Cop Tales are true stories as told by law enforcement officers from all over the country. The stories are told in the first person. The actual officer’s initials follow each story.


As a Highway Patrol Commander, I often responded to fatal accidents and too many times I've responded to family homes to give the death notifications. On one such occasion, an 18-year-old boy was killed in an accident. The investigating officer and I responded to his house to notify his parents of the tragic news. When we arrived, we learned they had just moved into the community and still had unpacked boxes. Of course, they were so upset they could hardly speak.

We asked them if they belonged to a church and if they knew a priest in the area. They related they had not located one yet. I asked if they had a phone book so we could look up the local church (since we couldn’t Google it back then). They said they didn’t have one. The officer and I helped them look through closets and drawers for a phone book, but could not find one. The officer then walked out the front door and within a couple minutes walked in with a plastic bag in his hand and handed it to me. I asked him, “What is this?” He smiled and said, “A phone book.” He then told me that just as he walked out the front door, a vehicle drove through the neighborhood delivering new phone books to all the residents. We just looked at each other with amazement. -BS and FO.


When I was a city police officer, I was dispatched to a house to make a “welfare check.” When I arrived, I located a man who hung himself in the garage. He committed the act while his wife was at work and the children were at school. We were able to contact his wife, and we had to tell her the tragic news when she got home. The wife said he was an unemployed aerospace worker, who had been out of work for nearly a year. She told us that he had been very depressed about it, and she worried about him, but she had no idea that he would ever commit suicide.

As the wife entered the house, I noticed she was holding her mail. As she put the mail down, she noticed a letter from his last aerospace employer, so she opened it. She almost went into shock as she sat motionless. I took the letter from her and read it. It started out with “Congratulations, we are pleased to inform you that we are now able to offer you your job back.” We both must’ve looked like we were in shock after reading that letter. -BB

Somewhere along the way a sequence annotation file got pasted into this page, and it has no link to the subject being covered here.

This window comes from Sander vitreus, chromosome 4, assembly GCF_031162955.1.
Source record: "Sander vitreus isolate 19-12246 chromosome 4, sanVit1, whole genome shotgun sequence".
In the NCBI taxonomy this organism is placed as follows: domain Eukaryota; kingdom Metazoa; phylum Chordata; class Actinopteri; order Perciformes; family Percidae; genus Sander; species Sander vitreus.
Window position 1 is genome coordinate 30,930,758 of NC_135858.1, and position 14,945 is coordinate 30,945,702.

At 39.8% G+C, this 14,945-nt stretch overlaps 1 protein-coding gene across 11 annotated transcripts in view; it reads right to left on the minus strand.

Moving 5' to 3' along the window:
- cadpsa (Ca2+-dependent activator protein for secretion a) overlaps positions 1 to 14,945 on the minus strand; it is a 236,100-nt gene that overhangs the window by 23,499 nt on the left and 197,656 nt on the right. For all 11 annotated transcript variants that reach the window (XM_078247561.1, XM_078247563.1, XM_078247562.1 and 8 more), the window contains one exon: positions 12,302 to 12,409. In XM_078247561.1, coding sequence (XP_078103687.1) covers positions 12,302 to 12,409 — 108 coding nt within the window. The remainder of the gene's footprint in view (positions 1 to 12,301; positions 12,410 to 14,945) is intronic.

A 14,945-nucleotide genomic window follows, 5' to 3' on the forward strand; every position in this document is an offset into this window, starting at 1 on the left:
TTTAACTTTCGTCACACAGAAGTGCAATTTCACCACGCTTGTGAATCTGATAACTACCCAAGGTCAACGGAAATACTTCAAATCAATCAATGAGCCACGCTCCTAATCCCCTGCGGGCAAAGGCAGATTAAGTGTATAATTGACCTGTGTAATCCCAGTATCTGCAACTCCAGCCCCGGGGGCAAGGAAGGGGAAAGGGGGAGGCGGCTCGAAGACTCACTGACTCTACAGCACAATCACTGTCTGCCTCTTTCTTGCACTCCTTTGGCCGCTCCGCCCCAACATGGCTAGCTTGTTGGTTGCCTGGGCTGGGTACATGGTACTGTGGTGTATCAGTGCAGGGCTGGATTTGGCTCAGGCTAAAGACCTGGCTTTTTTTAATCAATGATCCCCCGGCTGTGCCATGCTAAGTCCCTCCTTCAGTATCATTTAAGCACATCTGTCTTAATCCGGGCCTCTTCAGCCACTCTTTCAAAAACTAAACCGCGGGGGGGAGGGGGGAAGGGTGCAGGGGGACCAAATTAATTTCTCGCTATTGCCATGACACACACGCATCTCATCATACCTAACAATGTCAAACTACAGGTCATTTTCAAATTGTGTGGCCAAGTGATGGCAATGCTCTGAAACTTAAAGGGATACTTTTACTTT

In 1962, I was on my way home from a long shift around midnight on my Highway Patrol motorcycle when I saw a woman jump from the driver's side of a slow-moving car going in the opposite direction. She was waving at me and shouting something. I stopped and she ran up and told me that the man in the car across the street was kidnapping her. I could see a man seated in the passenger side. The dome light was on so I could see him shaking his head with a disgusted look on his face. My motorcycle was a "kick-start" older Harley Davidson equipped with a tube radio which could not be transmitted unless the motor was running or the battery would go dead in a matter of minutes. I decided to make sure I had a genuine emergency before I called for backup.

When I approached the passenger's door, I had the man get out with his hands where I could see them and patted him down for any weapons. The woman was screaming that he had a gun. He did not have a gun on him at that time, however. He told me that the woman was his girlfriend and that they were having an argument. The woman said he was lying, that she did not know him and that he had jumped in her car when she stopped at a stop sign.

I had the man move away from the car so that I could look inside and search under the seat. When I felt under the seat, sure enough, there was a revolver. I turned toward the man just in time to see him rounding the front of the car and running across the road toward a brick yard. I took off after him shouting that I would shoot if he did not stop. I gained on him until I was about 3 feet behind him, but could not close the distance. I drew my pistol and immediately discharged a round into the roadway as a warning shot. By that time, we were into the brick yard which was not lighted and I still could not catch him. I knew I could not holster my weapon while running and I was getting winded. Running in motorcycle boots is not easy or recommended. In frustration, I hit him as hard as I could with the barrel of my gun and he dropped to the ground. I was so close that I tripped over him and my gun flew out of my hand and into the darkness.

I handcuffed him while he was still dazed and held him on the ground face down while I felt in the darkness for my gun. I found it just as he started struggling and trying to get to his feet. We walked back to my motor and I was trying to get it started when I heard sirens and the woman came across the road and said that she had flagged a car down and they had gone to a phone to call for help. It was later learned that the gun was stolen and the man was on parole for armed robbery. He also had a hard head. When I was cleaning my gun, I observed that the ejection rod along the barrel was bent. I was very lucky that night. I made several mistakes, and yet I was still successful in taking a serious felon into custody. -RS

Brian Smith served four years in the United States Marine Corps and retired as an Assistant Chief with the California Highway Patrol. He resides in Bakersfield. If you have a personal “Cop Tale” to share, please contact Brian at

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